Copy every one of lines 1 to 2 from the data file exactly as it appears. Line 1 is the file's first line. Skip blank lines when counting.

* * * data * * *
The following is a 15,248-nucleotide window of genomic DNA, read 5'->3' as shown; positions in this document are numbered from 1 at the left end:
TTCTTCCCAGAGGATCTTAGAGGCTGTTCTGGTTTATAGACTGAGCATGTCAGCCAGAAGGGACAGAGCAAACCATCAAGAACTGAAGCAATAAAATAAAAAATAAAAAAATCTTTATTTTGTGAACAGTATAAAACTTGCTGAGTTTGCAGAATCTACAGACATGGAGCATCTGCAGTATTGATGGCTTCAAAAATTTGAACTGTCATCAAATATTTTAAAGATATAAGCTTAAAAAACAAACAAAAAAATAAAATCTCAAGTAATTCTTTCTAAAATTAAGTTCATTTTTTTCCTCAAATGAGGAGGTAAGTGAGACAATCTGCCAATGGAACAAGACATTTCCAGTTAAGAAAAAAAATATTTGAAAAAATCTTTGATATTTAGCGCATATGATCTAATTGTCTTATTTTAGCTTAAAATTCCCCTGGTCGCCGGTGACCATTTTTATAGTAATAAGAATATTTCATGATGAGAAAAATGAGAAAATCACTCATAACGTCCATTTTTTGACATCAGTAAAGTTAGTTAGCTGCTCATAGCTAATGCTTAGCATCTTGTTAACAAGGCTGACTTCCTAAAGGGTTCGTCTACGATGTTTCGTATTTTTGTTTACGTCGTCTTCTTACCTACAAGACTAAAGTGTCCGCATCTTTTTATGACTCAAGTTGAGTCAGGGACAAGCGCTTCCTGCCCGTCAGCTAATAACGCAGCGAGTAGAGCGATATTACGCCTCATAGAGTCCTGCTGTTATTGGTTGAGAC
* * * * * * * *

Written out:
The following is a 15,248-nucleotide window of genomic DNA, read 5'->3' as shown; positions in this document are numbered from 1 at the left end:
TTCTTCCCAGAGGATCTTAGAGGCTGTTCTGGTTTATAGACTGAGCATGTCAGCCAGAAGGGACAGAGCAAACCATCAAGAACTGAAGCAATAAAATAAAAAATAAAAAAATCTTTATTTTGTGAACAGTATAAAACTTGCTGAGTTTGCAGAATCTACAGACATGGAGCATCTGCAGTATTGATGGCTTCAAAAATTTGAACTGTCATCAAATATTTTAAAGATATAAGCTTAAAAAACAAACAAAAAAATAAAATCTCAAGTAATTCTTTCTAAAATTAAGTTCATTTTTTTCCTCAAATGAGGAGGTAAGTGAGACAATCTGCCAATGGAACAAGACATTTCCAGTTAAGAAAAAAAATATTTGAAAAAATCTTTGATATTTAGCGCATATGATCTAATTGTCTTATTTTAGCTTAAAATTCCCCTGGTCGCCGGTGACCATTTTTATAGTAATAAGAATATTTCATGATGAGAAAAATGAGAAAATCACTCATAACGTCCATTTTTTGACATCAGTAAAGTTAGTTAGCTGCTCATAGCTAATGCTTAGCATCTTGTTAACAAGGCTGACTTCCTAAAGGGTTCGTCTACGATGTTTCGTATTTTTGTTTACGTCGTCTTCTTACCTACAAGACTAAAGTGTCCGCATCTTTTTATGACTCAAGTTGAGTCAGGGACAAGCGCTTCCTGCCCGTCAGCTAATAACGCAGCGAGTAGAGCGATATTACGCCTCATAGAGTCCTGCTGTTATTGGTTGAGAC